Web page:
A shooting schedule (also known as a 'stripboard') is key when planning out your production. For example, the script is finished, and now you need to schedule your shoot days. A shooting schedule makes it easy to track and arrange production days. You can move scenes on the fly, add day breaks and edit scenes making it a snap to plan out your shoot.
Creating a shooting schedule
- On the Stripboard page, click Import Script
- Drag and drop your script file (.fdx, .fountain or PDF) or click Browse to select a file.
- A shooting schedule will automatically be generated.
Pro Tip: If you see multiple characters, you can always merge them.
Guided Video Walkthrough :
Here's a guided tour that shows the entire process of creating a shooting schedule.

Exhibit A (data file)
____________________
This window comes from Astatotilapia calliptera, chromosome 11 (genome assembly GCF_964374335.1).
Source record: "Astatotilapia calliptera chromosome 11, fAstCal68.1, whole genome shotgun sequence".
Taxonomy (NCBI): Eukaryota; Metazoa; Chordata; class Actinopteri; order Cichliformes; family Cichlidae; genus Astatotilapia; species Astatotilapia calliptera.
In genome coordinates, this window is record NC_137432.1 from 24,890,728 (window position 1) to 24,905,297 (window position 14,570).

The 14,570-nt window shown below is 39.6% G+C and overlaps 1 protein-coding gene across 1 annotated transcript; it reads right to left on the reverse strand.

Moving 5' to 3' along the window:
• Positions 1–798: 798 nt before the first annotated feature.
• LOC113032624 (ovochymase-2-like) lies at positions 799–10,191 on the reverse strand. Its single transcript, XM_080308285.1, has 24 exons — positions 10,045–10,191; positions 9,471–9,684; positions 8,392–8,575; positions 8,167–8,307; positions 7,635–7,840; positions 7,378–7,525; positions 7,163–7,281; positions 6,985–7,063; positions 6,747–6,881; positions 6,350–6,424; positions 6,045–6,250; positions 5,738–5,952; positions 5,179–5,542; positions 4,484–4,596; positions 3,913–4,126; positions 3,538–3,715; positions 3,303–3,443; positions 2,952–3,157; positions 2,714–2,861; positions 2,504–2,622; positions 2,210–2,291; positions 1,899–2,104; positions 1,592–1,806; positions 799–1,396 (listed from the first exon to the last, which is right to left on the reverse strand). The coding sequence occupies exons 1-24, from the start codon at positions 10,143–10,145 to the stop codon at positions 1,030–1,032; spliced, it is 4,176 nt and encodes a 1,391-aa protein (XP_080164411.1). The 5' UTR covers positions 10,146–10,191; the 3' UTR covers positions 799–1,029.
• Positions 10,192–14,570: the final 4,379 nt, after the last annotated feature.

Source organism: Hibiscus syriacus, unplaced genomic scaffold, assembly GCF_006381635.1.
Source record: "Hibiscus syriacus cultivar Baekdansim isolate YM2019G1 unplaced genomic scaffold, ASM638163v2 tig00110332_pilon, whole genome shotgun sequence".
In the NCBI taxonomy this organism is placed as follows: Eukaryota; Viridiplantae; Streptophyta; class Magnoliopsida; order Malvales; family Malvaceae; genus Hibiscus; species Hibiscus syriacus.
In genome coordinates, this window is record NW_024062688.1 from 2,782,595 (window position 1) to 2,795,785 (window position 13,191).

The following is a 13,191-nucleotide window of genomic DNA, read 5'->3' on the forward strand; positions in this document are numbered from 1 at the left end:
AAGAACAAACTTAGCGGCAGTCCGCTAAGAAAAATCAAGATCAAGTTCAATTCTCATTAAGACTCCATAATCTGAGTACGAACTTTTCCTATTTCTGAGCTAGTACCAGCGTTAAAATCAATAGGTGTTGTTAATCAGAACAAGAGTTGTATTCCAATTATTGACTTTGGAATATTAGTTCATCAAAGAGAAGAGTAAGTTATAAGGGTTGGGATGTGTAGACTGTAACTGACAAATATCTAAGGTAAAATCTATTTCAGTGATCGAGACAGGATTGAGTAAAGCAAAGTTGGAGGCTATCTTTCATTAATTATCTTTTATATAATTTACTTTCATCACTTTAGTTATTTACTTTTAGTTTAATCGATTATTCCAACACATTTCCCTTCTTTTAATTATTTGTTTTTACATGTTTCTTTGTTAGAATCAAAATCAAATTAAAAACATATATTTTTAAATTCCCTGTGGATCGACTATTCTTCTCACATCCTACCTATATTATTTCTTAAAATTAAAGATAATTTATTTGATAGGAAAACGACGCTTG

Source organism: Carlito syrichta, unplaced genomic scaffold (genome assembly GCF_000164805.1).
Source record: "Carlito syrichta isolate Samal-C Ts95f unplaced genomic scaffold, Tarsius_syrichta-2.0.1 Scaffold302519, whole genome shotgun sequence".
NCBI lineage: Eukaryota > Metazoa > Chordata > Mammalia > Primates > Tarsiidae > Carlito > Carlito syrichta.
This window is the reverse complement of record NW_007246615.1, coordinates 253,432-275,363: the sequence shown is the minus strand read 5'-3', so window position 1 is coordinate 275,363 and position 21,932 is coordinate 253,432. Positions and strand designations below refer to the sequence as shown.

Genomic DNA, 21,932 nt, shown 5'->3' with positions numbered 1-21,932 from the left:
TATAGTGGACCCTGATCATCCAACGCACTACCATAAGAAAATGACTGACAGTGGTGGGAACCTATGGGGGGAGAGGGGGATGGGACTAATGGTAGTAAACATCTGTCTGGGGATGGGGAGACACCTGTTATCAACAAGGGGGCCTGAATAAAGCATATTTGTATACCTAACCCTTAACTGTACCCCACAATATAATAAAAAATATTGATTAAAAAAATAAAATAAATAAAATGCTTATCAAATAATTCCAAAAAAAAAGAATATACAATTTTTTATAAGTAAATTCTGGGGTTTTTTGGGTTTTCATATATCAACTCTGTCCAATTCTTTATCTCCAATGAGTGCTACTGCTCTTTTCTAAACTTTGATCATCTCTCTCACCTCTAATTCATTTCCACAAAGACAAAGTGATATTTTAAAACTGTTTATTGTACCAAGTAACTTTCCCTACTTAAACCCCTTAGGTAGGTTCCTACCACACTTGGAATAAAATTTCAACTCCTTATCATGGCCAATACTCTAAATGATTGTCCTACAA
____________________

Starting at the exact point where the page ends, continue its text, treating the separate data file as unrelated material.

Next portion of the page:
Why are pages not appearing on my shooting schedule?
If you are not able to see pages or scene numbers, it could be due to formatting.
Can I import a schedule I made in Movie Magic Scheduling?
MMS files are not compatible, however Studiobinder makes it simple to change over from Movie Magic Scheduling.
How do you import your shot list on your shooting schedule?
Currently, there isn't any way to add your shot list to the shooting schedule. However, if you plan on making call sheets from your schedule, you can easily save your shot list or storyboard as a PDF and simply attach it to your call sheet.
How can I put more information on the scene strip?
If you're looking to add more details to a Scene, such as special effects requirements, you would actually tag elements on your Breakdowns page.
Best practices when scheduling
- Try to schedule all shots by location first.
- Adding banners is great when you need a production note for your team. For example, instead of typing in a banner like “Company Move,” enter “Move from living room to kitchen."
For more best practices, take a look at veteran Producer and filmmaker Arnon Shorr who walks you through the process of scheduling a real-world project.
Great, now that you created a shooting schedule, it's time to: